The effect of this unorthodox, nonlinear narrative structure is, at first, to be sure, burdensome for the reader. As I am a reader of a particular nitpicky bent, I felt obligated to make detailed notes of each Ferguson’s story, so that, each time I returned to it, I could gain my bearings by checking back in with my notes from the previous section of that particular Ferguson’s story. This helped, but I still found myself frequently confusing the four Fergusons, mistakenly remembering some detail from what I thought was the past of the particular Ferguson whose story I was reading only to discover that that detail was in fact from the past of a different Ferguson. Facing this difficulty, one might even be inclined to read the novel out of order, and I certainly did feel so inclined, but of course, I couldn’t bring myself to do that; Auster had, after all, written it the way he had written it, and I had to trust that he had his reasons, cumbersome as the reading was.
Nonetheless, as I worked my way through the book, this effect began to wane, and I began, bit by bit, to experience the magic of what Auster was doing here. The whole book, all four narratives taken together, began to blossom into this thing that felt like it had no boundaries. It created a sense of freedom. When something bad happened to Ferguson, I took solace that it hadn’t happened to the other Fergusons, and that soon I’d return to a world in which that bad thing hadn’t happened. And when something good happened to Ferguson, I felt happiness at his fortune, but was immediately reminded that this good fortune was only true in one of four worlds. This structure makes every plot point, and every one of its effects on the reader, fundamentally transient and ephemeral. It’s both maddening and beautiful. It’s a book in which everything that happens doesn’t necessarily happen, and everything that doesn’t happen, in the end, just might have happened.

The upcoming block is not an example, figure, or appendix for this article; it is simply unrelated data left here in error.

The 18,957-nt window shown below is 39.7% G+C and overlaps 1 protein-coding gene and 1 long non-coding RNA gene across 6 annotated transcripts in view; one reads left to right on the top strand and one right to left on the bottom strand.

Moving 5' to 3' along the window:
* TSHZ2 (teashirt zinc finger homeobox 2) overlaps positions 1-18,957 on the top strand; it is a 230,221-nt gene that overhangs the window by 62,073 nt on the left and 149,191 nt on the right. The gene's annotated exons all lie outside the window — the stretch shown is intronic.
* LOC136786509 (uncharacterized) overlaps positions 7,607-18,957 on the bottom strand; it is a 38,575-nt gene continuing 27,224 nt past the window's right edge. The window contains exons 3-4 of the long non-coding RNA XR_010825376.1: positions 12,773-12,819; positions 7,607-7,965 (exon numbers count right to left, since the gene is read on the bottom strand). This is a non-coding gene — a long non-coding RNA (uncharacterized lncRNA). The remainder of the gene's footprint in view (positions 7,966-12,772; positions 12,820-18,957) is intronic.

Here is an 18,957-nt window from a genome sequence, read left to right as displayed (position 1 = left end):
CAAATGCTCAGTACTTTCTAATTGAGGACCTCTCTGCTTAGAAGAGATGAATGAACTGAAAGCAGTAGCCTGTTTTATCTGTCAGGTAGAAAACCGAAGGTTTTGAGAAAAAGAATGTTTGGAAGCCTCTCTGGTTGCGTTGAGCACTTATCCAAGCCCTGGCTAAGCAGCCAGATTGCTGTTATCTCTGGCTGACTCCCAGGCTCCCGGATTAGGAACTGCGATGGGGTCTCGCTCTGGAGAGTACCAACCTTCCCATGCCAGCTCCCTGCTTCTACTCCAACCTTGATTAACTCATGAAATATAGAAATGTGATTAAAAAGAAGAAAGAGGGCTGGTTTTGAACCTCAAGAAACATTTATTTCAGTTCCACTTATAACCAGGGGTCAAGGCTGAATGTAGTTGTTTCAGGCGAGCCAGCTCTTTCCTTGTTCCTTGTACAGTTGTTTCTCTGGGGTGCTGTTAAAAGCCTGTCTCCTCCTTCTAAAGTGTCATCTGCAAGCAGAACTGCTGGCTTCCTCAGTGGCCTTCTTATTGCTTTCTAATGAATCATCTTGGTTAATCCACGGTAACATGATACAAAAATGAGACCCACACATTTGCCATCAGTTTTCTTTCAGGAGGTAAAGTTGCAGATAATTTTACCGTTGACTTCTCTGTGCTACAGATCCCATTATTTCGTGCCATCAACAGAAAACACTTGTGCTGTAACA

And within all that, there’s just a ton of good old-fashioned excellent writing. It’s nearly 900 pages, as I’ve said, and there are plenty of subsections of the novel that would, by themselves, be perfectly good, well-rounded, fulsome novels unto themselves.
I’ll cut myself off here, after a few final comments: 4 3 2 1 is a remarkable example of an old-school period piece. Auster spends so much time allowing his readers to sink their teeth into the various overlapping Ferguson tales in the 1950s and 1960s, with the overarching historical events of these decades colliding with the four narratives in different ways, that it really creates in the mind of the reader a kind of lovely, nostalgic feel. I felt reminded of my youthful love of reading.
Finally, a word about the title: As Auster himself explained during a talk at which I was in attendance last month in San Francisco, his original working title for the novel was Ferguson, but during the writing, the Black Lives Matter movement erupted onto the national scene after the shooting of Michael Brown in Ferguson, Missouri in 2014, and Auster was compelled to come up with a new title. Hence, 4 3 2 1.
Read it. Read everything written by Paul Auster.